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post #202 of 7006 Old 03-23-2011, 11:05 AM
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This is not true. .

Not to sound like a smartass, but unless you are the director in one of the companies It is.


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Originally Posted by gameboy View Post

There are steps that have to happen for a new console launch. It is a pretty big deal and takes a lot of coordination between MS and third party developers.

That has not happened yet (or you would have heard of it by now). This safely rules out 2012 for launch of next Xbox. The question is whether or not it will be 2013 (unlikely), 2014, or 2015..

Agreed. There are a lot of parts in making a new system and with the posting, it appears MS is JUST starting to think about a new system and design it. There is one caveat IF, and I do mean IF, MS was able to secretly develop a system without the world knowing then the posting would just get sony to start a system (Or announce theirs if they have been secretly developing one, again, without the world knowing.)

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The same goes for BR. If you have heard MS exec's and Steve Ballmer talk about various strategies, you can safely deduce that they are not going down the BR road. It isn't happening.

Again this is said jokingly but, I havent heard because I have never been to a high level executive meeting at MS LoL

Like I said before, If they will make money off it I think they will. Like others have said I dont see them having only DVD in the nextbox. With HD now pretty much standard on all new tv's and 3D (Worthless in my opinion but a selling point) being more main stream the nextbox will have to have more space. I am all for HD-DVD and maybe if they put it in the nextbox they will release new movies on it and I can rebuild my preferred format
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post #203 of 7006 Old 03-23-2011, 11:06 AM
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Selling could be done the same way where you transfer you license for good to someone's gamertag, and you receive MS Point credit, then MS is basically the middle man and sells the used game. There are only as many available "used" games, as people that have sold them.

Interesting concept, so what will MS sell the 'used' license for? We're talking about data which really doesn't have any tangible value, unlike a physical game. Who determines the value of the used license, the seller or MS? Does MS get a cut of the 'sale'? How will you advertise your license for sale, via some kind of 'craiglist' style classified on the Live Marketplace? I'm asking these questions because I'm curious to hear more about your ideas on this.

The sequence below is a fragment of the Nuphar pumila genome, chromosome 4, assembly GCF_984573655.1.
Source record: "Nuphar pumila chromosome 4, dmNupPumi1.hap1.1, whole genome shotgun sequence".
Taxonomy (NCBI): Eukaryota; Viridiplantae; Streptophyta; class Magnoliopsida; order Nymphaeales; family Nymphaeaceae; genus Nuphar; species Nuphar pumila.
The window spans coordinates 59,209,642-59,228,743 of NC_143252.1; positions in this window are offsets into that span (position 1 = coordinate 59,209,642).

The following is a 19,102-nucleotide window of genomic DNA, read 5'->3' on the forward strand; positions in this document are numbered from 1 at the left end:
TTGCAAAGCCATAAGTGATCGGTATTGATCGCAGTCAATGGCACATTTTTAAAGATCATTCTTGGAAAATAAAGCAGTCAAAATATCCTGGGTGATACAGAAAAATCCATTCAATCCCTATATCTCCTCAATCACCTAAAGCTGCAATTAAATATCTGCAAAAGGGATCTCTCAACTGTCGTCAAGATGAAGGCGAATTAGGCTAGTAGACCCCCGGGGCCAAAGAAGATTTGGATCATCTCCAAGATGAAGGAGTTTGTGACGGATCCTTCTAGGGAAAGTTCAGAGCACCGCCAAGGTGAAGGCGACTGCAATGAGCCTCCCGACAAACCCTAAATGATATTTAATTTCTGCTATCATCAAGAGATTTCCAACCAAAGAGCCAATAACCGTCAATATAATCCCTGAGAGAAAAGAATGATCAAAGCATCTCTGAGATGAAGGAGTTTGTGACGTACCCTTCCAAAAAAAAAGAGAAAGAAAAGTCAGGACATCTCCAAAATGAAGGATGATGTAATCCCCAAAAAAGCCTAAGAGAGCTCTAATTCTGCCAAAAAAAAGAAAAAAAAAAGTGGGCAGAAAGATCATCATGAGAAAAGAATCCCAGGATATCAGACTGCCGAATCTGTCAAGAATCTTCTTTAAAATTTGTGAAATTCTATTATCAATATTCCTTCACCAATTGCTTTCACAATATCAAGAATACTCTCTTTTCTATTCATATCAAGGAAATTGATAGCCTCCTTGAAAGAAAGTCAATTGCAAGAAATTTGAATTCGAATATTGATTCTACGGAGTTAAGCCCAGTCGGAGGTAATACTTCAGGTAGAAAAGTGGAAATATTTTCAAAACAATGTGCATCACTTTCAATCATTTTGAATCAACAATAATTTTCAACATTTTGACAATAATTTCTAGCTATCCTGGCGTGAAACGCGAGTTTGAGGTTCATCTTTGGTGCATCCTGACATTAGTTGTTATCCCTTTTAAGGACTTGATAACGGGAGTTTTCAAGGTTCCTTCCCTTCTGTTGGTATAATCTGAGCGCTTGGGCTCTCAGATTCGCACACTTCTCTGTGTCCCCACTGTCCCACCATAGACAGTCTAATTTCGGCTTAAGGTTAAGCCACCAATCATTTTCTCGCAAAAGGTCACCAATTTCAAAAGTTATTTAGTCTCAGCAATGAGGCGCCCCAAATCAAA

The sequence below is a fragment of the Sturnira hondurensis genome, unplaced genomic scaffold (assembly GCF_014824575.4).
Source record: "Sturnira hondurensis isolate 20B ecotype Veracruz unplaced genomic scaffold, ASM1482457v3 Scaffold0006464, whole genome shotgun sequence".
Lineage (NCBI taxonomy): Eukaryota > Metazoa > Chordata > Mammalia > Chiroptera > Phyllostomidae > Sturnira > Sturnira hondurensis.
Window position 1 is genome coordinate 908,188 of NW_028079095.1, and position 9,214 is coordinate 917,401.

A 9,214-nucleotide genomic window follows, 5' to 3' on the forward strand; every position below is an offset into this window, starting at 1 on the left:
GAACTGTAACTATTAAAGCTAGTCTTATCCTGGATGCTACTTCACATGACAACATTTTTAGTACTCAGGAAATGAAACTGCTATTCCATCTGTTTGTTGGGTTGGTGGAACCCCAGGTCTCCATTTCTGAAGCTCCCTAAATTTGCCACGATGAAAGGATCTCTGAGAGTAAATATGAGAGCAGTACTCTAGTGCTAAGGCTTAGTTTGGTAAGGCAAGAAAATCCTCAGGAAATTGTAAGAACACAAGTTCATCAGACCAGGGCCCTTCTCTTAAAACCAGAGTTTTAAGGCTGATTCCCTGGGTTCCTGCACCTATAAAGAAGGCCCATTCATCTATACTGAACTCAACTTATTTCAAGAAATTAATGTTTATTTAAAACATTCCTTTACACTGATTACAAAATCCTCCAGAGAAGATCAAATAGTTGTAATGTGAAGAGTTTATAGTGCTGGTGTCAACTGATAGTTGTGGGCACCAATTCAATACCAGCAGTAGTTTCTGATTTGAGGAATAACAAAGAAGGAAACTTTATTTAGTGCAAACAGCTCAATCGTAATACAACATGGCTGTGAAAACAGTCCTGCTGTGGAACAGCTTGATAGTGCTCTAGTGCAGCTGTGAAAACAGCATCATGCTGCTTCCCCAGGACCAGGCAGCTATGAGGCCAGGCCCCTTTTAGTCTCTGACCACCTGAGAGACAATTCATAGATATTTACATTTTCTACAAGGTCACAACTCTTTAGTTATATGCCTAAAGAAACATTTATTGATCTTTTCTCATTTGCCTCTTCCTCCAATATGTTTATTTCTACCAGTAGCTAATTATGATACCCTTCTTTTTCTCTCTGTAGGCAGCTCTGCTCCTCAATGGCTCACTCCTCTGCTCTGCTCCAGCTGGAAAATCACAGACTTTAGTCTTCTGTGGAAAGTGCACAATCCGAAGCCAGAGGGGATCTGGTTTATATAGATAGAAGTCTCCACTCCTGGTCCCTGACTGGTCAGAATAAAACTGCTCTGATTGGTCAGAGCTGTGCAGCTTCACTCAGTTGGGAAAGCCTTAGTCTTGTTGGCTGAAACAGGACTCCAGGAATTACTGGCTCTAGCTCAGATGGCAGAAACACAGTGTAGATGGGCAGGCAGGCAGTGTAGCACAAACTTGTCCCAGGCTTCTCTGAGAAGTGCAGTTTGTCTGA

Too many systems and games....not enough time or money!

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post #204 of 7006 Old 03-23-2011, 11:22 AM
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Originally Posted by Daekwan View Post

You act as if time is going backwards. Like somehow in the future, the percentage of Xbox360's going online is going to decrease. If 50% of all Xbox360s are online now.. what do you think that number will be in the future? It will only increase as Moore's law takes into effect. Bandwidth will increase, bandwidth accessibility will increase and bandwidth prices will decrease.

If anything the online/digital download model will only get more popular as time passes and technology improves. Do you dare look at what has happened to the music industry. Physical CD sales look pitiful against the online music. When is the last time you bought a CD? The day is coming when you say exact same thing about when is the last time you bought a physical/optical disc.

50% online but only 25% streaming. Even if it were 50% streaming that would not cause MS to go all digital downloads. Way too much money sitting out there for folks who want physical media. They want to sell those people consoles too.
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post #205 of 7006 Old 03-23-2011, 11:52 AM
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Originally Posted by dragonyeuw View Post

Interesting concept, so what will MS sell the 'used' license for? We're talking about data which really doesn't have any tangible value, unlike a physical game. Who determines the value of the used license, the seller or MS? Does MS get a cut of the 'sale'? How will you advertise your license for sale, via some kind of 'craiglist' style classified on the Live Marketplace? I'm asking these questions because I'm curious to hear more about your ideas on this.